Not necessarily especially if the patient's chief complaint is very localized, say the face.If the physician however, feels that the complaint may be a manifestation of an underlying systemic disease or if there is an associated generalized problem then, a thorough examination may be necessary.
Theoretically and ideally though, any physical examination in a clinician's clinic may require full body inspection and examination.This requires the patient to remove his/her clothes.This may be uncomfortable to the patient initially.A nurse or an assistant is usually around to make you feel at ease and comfortable.
Yes, even in nondermatologic cases ,removing the clothes may be necessary since there are diseases that may manifest as localized signs of discolorations or a simple rash on the scalp. However,further examination and a complete medical examination, may actually show associated conditions in other parts of the body.
In your case, the extent of sun damage may need to be ascertained. If we are considering burns here, then the physician usually maps and calculates the area involved as this may be used for management.
I had the exam today. I did have to reomove all clothing and was given a lap drape. I used it until midway thru the exam. There were a number of "AK's" that were frozen. These were on my ear, shoulders, back and lower legs. In retrospect the freezing was somewhat painful but over all the exam was not as unpleasant as a mammogram or pap smear. It is also not a unpleasant as skin cancer would be.
Physical examination is not really an unpleasant experience given that there is good patient and doctor relationship.It is necessary that as a patient you discuss your fears and concerns with your physicians .This will help us physicians choose the best and the most appropriate treatment that will suit your needs.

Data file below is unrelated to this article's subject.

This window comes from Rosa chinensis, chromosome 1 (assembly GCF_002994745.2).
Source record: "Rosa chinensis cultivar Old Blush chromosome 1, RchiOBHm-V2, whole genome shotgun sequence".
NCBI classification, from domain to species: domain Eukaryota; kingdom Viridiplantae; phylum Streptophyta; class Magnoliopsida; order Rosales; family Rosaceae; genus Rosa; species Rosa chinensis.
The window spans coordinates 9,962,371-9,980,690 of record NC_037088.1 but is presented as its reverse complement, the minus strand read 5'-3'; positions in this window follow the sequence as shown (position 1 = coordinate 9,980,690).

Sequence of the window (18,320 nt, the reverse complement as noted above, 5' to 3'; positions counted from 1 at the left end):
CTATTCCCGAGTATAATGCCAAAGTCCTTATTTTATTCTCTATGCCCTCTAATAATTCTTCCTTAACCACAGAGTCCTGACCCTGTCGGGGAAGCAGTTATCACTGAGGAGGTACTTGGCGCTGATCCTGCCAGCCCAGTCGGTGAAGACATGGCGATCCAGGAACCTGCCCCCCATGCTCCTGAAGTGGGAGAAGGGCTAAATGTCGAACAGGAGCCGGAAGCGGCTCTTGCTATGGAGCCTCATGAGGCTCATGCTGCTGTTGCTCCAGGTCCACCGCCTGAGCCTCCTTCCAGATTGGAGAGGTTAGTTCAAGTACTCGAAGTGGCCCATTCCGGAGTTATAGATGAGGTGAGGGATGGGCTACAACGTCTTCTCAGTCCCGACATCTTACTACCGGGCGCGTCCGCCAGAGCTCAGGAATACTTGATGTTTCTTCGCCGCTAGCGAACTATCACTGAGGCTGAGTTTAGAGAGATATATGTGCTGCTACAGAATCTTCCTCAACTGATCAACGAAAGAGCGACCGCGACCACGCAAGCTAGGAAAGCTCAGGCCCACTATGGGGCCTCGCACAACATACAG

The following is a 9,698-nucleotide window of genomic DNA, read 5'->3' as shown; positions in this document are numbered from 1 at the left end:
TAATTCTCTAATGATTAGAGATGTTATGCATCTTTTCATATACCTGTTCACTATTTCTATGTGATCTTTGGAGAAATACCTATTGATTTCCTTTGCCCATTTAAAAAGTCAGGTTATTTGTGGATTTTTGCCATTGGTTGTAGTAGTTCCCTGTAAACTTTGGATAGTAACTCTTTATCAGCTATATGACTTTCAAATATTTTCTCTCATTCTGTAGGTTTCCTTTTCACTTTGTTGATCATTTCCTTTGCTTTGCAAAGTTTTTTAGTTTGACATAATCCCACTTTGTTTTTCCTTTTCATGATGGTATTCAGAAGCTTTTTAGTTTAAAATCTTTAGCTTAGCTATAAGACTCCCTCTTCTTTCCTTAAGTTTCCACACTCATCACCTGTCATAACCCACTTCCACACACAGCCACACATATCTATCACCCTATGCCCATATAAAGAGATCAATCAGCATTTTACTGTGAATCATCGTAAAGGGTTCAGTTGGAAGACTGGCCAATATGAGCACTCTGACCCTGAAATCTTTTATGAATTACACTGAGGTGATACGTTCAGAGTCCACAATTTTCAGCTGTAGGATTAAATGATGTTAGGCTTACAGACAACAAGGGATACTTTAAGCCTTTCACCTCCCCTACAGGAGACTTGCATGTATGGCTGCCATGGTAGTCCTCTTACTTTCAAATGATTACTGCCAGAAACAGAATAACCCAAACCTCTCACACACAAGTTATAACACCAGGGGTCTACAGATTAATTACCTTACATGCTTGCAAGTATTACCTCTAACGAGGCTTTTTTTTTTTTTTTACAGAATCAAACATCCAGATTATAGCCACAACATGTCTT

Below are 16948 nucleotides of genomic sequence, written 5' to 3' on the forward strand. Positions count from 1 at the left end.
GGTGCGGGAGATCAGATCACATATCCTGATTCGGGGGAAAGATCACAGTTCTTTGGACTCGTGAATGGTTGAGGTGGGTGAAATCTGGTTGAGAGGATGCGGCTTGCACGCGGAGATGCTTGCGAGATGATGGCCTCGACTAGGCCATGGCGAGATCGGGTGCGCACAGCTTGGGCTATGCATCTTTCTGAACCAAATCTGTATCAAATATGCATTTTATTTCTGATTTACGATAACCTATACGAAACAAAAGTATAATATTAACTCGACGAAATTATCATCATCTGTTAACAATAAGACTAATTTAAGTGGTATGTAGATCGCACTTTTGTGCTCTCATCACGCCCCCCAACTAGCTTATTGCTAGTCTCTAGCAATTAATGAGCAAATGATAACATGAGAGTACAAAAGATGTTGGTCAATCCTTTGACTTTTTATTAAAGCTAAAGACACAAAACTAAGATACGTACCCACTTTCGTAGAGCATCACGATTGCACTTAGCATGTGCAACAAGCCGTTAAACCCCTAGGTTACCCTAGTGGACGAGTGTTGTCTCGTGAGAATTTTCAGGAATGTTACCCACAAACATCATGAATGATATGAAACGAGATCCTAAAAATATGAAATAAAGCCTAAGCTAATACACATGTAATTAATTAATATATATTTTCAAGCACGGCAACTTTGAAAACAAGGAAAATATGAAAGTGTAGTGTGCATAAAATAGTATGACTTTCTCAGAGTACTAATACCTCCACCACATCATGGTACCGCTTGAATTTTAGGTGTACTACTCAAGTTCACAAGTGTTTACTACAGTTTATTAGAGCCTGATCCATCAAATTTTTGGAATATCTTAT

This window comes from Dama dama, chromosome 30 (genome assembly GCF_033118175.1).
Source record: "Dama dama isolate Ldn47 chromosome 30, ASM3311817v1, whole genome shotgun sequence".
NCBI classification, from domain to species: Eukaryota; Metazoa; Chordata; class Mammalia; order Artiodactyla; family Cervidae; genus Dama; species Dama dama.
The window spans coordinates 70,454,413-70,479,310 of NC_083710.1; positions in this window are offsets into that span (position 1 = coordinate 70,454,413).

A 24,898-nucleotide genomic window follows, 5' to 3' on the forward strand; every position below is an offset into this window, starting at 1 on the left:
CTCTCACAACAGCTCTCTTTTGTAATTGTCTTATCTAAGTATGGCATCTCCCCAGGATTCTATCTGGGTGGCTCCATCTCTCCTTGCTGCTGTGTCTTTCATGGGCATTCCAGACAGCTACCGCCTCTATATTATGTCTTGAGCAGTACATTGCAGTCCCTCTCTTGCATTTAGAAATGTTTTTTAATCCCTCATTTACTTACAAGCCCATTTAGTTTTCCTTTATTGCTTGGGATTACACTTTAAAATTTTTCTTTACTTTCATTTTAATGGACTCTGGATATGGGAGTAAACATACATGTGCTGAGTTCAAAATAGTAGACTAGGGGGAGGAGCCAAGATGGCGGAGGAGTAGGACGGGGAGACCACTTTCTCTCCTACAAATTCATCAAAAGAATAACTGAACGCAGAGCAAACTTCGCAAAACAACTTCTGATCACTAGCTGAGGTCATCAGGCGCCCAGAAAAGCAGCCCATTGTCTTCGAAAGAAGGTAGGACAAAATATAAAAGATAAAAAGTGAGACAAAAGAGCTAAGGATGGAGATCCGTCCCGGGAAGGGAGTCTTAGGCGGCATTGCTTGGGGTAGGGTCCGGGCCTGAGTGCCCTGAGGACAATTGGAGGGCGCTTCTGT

Hi, Dr. LaCuesta. I posted the following, but the response by another doctor indicated that he didn't really read the entire question or I hadn't written it clearly enough. Would you please take a look and let me know your opinion? As a guy, I'm interested in a woman's perspective, as is my wife, and how I should address the concern. Thank you!
Extent of Skin Exam
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Sep 02, 2008 02:11PM
Tags: Skin exams
Am a 65 yr old male who had basal cell once on arm, father had melanoma (died), as did two uncles, and I am blue eyed, sunburned frequently as child, and was often in sun in work. Have not had melanoma yet, but have been advised by a younger relative who is a pediatrician that I am at high risk, should have complete skin exam, including where sun doesn't shine. I sought same recently (female dermatologist), but the exam was primarily a review of my face and arms, with a cursory glance at legs and back with underwear on. Then biopsied three spots on arm, near where I had the basal. Wife (who has Parkinson's and has had squamous), is concerned that I should have EVERYTHING checked, including genitals and certainly a closer look at legs, since I've had several things biopsied there in past and am supposedly a "high risk" patient due to my father's bout with melanoma. I have no problem with "down there," but don't want to insist if it's not necessary or appropriate, esp with a female doctor. I can't see everywhere with my bifocals to do self-exam. Was wondering also, since I'm in North Carolina, if it's something that's not done in the "south" because of modesty concerns or because of new information in medical schools that says it's not necessary? Or, because there is so much emphasis on appearance and cosmetic dermatology, wonder if dermatologists have shifted emphasis these days? Please advise. Thanks!
As a male in my mid 50's, I have had to undergo twice a year complete skin exams since my early teen years. As a child, had been molested by my pediatrician, so I felt very uncomfortable wearing a gown or underwear only to have it reached into for the exam. In my 20's I was able to find female family physicians and dermatologists whom I felt very comfortable with. A few of them would have me take off everything for the exam (one allowed me to be toltally undressed before she came in so that I could be calmed down before she came in) and stand there completely naked in front of her and the nurse. This was emotionally a lot easier than to have to have a peek a boo show. I felt a lot more confident about the exam when the doctor takes their time instead of hurrying through the exam since my life depends on it. If only doctors and nurses would ask the patient how they are more comfortable about the exam being done, such as gown, sheet, underwear, or completely naked, would help the patient feel better about the exam.
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